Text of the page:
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Edward E. Farrar

Edward E. Farrar Biography

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During the quarter of a century that Edward E. Farrar lived and worked in Rison, he established a name or industry, progress and business ability that placed him in the front rank of its citizens. He was skillful in the lumbering business in which he was engaged during his entire mature life, had a keen brain for investment opportunity and was one of the strongest advocates for the improvement of the public educational facilities.

He served in public office, only leaving because of ill health. An inveterate reader and student of public questions, his advice and counsel were much sought in the affairs of town and country.

He was born in Arcadia, Missouri, June 26, 1860, a son of Dr. George W., a native  of Missouri, and a practicing physician, and Harriett P. (Russell) Farrar. Mrs. Farrar’s father was a native of Connecticut, and a merchant in Russellville, Missouri, for whom the town was named.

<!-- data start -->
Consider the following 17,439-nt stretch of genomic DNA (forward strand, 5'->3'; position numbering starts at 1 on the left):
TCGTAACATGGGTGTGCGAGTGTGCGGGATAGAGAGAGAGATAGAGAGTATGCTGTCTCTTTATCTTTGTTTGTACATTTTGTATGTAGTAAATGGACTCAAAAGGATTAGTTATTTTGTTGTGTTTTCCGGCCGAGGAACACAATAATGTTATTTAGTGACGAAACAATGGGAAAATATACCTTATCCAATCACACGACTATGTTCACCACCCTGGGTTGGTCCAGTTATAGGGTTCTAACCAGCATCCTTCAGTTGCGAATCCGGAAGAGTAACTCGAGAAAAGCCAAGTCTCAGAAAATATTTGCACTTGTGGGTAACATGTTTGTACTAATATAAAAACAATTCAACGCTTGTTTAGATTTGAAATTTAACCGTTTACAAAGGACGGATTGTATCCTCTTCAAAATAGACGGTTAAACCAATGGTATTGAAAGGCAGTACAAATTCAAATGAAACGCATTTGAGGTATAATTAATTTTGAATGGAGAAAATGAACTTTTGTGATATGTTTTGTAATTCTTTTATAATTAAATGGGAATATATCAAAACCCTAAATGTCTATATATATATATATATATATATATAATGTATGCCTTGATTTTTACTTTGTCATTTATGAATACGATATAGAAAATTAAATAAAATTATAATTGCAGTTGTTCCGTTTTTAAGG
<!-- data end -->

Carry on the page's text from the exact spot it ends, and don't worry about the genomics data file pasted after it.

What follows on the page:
Edward E. Farrar was educated in the schools of Arcadia, Missouri, leaving when sixteen years of age to enter the employ of Judge E.J. Langdon, at Cotton Plant, Missouri, where he worked for several years at the cotton gin and in the general store. He was engaged for a time in the lumbering business in Missouri, coming to Arkansas in 1890 and locating at Fordyce, where he became manager and part owner of the Fordyce Lumber Company.

Ten years later he moved to Rison and managed the J.I. Porter Lumber Company, until 1914.  During this period he bought and sold large tracts of timberland in Arkansas and was owner of two large farms in Missouri.

Mr. Farrar served on the School Board for ten years and for several years was a member of the Board of Aldermen. He was a Republican and a Methodist, and was a valued member of the Order of Free and Accepted Masons, and Independent Order of Odd Fellows.

Mrs. Farrar was a member of the Order of the Easter Star. Mr. Farrar died in Rison, on September 10, 1925. 

Edward E. Farrar married in McMineville, Tennessee, July, 1896, Mary E. Langdon, daughter of Truman C., a merchant of Cotton Plant, Missouri and Mary L. Langdon. Heir children were: Robert C., Nellie V., Edward E., Ruby L., Truman L., Charlie E., Gladys J., and Mary Ellen.


Submitted by Belinda (Brown) Winston